II. Map Maker, Map Maker, Make Me a Map
Copyright (c) 1997 by Ronald Bourret
We spent a rainy night in Miracle Beach, halfway up the east coast of Vancouver Island, and woke early to the irregular plink of dripping branches. A soft drizzle greeted us as we stumbled out of the tent. It was typical of the Northwest -- light enough that you couldn't justify staying home, but heavy enough to take the joy out of the day.
Quietly, we rolled the sodden tent, shoved our sleeping bags into the back of the car, and drove out of the campground. Our first stop was Campbell River, where Ben had arranged to meet Clay, a local caver. Unfortunately, Clay had left before we were even out of bed. We continued two hours north to Port McNeill.
Port McNeill was much smaller than I expected. A single road left the highway and ran past a heavy equipment shed and a gas station. Beyond the gas station, a collection of vacant lots fronted a subdivision of modest homes. The road continued down a steep hill, past a community center and a second gas station, and ended in a T one block from the harbor. A utilitarian collection of bars, diners, offices, and stores lined the waterfront. Across the base of the hill behind sprawled a shopping center, the few cars in its enormous parking lot making it look sad and empty.
The caves were hidden somewhere in the miles of surrounding forest. Ben had vague directions to two of them -- both of which also appeared in a booklet of tourist maps -- but we were reluctant to go searching for them. Experience told us that we would most likely spend the afternoon wandering down unmarked logging roads and floundering hip deep in second growth.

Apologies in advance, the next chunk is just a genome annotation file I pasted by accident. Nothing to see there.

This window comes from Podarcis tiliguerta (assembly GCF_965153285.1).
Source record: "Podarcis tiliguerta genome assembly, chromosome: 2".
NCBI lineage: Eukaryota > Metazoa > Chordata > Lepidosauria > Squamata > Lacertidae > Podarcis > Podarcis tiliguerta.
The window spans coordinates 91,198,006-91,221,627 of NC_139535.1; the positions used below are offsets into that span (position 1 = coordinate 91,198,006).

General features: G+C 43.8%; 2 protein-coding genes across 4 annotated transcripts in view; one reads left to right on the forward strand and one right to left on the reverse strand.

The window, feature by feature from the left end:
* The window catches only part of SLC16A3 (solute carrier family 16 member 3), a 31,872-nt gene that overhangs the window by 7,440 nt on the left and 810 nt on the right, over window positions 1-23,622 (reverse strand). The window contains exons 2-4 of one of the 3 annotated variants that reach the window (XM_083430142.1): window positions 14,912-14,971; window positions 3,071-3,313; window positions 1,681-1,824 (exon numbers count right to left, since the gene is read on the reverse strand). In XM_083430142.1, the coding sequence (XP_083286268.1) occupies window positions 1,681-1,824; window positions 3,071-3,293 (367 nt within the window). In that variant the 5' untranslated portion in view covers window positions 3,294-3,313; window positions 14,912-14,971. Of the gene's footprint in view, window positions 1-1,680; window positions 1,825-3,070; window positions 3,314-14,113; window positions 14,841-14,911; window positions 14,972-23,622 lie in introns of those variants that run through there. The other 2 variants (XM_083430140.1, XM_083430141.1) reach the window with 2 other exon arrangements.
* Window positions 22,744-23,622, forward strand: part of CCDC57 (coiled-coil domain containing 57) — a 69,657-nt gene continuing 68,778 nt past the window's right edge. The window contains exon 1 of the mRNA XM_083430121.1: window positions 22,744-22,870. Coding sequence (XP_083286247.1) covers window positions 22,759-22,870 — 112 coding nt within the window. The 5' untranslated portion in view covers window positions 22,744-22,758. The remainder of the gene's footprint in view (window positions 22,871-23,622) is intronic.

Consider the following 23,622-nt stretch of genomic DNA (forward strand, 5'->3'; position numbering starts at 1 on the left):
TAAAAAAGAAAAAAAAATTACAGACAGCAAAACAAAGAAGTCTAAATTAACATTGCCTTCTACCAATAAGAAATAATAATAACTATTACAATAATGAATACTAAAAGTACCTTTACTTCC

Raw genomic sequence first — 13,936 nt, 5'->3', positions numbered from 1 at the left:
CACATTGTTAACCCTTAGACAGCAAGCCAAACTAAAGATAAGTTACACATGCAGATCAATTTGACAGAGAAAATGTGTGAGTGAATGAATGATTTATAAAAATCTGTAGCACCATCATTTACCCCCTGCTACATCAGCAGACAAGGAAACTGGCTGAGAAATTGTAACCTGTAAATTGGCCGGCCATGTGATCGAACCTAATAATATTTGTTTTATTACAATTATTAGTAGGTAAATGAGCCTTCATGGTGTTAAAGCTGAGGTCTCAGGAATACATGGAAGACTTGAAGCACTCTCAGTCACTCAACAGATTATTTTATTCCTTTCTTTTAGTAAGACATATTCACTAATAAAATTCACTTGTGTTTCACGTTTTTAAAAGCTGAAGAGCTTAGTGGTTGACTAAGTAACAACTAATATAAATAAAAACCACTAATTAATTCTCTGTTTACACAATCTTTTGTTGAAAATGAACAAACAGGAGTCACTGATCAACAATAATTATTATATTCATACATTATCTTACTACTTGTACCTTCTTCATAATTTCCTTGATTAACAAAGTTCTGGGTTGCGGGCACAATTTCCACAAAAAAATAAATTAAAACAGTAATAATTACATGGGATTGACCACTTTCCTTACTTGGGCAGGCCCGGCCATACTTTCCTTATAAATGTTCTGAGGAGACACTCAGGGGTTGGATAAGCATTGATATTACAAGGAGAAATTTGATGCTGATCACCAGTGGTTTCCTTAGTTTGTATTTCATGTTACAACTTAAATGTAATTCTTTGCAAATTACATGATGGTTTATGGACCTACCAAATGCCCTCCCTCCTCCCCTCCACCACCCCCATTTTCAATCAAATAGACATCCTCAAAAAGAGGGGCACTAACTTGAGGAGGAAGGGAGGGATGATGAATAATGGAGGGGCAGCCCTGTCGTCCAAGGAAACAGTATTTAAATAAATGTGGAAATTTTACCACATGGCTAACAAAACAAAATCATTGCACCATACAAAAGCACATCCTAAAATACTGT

We stopped at a pay phone in the shopping center. Ben tried Clay's cellular phone but got no answer. He then tried Bill, a Port McNeill caver, again with no success. Faced with a miserable bushwhack or sitting at the linoleum counter of a cheap diner and arguing with the locals about the future of the Canadian lumber industry, we opted for the bush.
But first we went looking for a better map, as the tourist map was certain to be hopelessly optimistic in its portrayal of logging roads. This meant walking from the office of one logging company to the next and having remarkably similar conversations at each.
"Hi. Do you have any maps of logging roads in this area?" we would ask, pointing to a blank area on our road map.
"Oh, no," the secretary would reply, her Scottish accent twisting the 'oh' into an 'oo.' "You could try [another logging company]. So, you're here on holiday?"
"Yep. We're up to do some caving."
"Caving? Oh, my." The 'oo' sound develops a worried tone. "Have you ever done that before?"
"Sure -- lots of times. Do you know where any caves are?"
"Oh, no." The 'oo' now expresses a genuine concern for the contents of the Canadian Cave Rescue Fund. "Best of luck, eh?"